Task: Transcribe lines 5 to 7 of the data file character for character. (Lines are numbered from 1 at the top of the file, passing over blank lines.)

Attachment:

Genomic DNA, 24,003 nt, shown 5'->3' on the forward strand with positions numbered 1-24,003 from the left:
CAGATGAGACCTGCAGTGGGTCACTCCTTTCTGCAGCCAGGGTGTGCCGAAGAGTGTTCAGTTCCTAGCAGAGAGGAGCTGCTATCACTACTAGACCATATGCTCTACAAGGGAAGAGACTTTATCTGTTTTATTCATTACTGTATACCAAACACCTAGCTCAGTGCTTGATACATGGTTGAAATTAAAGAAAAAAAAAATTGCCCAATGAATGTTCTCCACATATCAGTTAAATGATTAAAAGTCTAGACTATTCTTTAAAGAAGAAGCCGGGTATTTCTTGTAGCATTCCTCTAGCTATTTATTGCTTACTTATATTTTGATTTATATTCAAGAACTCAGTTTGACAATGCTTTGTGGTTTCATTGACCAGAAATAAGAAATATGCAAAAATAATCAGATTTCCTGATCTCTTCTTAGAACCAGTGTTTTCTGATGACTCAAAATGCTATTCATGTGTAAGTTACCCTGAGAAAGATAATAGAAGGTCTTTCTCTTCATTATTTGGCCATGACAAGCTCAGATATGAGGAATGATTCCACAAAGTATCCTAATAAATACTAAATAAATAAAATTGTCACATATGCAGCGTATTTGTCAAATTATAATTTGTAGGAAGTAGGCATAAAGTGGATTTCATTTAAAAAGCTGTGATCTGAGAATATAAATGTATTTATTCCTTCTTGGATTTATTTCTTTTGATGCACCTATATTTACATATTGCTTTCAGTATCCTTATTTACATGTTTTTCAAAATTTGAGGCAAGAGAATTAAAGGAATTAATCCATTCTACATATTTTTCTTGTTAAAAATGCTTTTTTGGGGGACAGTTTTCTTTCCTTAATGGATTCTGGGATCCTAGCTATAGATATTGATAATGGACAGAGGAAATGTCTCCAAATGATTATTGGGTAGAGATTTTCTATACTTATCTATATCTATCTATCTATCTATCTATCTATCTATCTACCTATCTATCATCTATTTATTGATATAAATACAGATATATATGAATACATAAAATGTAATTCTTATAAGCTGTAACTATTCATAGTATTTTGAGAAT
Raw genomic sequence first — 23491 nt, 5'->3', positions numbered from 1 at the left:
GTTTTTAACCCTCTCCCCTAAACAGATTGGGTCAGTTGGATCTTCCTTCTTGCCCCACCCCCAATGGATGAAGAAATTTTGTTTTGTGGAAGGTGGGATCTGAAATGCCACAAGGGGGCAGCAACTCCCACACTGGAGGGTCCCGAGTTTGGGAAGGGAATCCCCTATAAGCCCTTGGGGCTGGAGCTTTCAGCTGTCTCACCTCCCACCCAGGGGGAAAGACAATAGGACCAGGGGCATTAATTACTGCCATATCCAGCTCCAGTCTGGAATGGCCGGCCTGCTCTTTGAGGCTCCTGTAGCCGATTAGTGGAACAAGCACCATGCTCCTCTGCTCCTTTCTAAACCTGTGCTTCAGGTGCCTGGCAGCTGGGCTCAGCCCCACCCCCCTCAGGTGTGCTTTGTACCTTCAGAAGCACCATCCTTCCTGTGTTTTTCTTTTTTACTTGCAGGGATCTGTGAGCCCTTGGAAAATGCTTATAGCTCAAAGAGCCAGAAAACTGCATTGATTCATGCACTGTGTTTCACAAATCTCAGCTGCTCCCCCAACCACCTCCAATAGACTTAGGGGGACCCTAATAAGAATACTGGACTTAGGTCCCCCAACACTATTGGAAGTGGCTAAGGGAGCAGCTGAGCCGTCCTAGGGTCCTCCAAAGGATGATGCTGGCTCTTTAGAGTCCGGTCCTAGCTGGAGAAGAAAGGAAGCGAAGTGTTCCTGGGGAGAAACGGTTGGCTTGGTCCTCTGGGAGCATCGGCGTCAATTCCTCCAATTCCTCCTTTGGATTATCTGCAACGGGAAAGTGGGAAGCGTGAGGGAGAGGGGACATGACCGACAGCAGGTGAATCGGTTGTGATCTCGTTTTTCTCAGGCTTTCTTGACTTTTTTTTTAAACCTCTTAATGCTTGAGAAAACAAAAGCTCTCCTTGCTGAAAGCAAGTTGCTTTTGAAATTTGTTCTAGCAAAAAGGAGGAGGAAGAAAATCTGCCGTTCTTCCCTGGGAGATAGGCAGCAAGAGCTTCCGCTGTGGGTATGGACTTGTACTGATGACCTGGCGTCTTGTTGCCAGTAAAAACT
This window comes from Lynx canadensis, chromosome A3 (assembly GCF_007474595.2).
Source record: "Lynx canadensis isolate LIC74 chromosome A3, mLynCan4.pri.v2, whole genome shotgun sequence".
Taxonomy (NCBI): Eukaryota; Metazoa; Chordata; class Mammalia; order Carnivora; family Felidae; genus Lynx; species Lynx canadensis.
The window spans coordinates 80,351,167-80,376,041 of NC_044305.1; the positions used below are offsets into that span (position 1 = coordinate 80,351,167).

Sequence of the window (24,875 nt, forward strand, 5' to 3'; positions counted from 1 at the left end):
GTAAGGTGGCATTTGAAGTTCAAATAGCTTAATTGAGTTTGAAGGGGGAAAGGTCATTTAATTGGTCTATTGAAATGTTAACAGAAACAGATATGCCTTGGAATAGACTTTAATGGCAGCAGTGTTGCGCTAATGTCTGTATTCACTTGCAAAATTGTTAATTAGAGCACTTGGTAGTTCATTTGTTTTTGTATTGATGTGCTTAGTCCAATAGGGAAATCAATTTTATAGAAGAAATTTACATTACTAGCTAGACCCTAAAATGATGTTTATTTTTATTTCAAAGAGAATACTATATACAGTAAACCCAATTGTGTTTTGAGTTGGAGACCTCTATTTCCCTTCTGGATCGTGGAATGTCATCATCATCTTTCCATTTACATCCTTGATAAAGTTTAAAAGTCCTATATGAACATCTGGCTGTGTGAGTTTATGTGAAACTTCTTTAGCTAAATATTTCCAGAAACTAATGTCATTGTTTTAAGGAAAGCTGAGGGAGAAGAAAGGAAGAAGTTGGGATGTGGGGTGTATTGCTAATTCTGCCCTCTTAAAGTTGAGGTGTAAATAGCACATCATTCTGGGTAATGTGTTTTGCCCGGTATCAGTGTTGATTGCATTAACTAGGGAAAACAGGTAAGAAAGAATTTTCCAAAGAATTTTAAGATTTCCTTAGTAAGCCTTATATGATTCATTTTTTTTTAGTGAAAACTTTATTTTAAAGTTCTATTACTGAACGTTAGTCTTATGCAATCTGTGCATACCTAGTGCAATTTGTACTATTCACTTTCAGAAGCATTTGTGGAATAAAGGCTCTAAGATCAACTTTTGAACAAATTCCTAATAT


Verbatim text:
This window comes from Lynx canadensis, chromosome A3 (assembly GCF_007474595.2).
Source record: "Lynx canadensis isolate LIC74 chromosome A3, mLynCan4.pri.v2, whole genome shotgun sequence".
Taxonomy (NCBI): Eukaryota; Metazoa; Chordata; class Mammalia; order Carnivora; family Felidae; genus Lynx; species Lynx canadensis.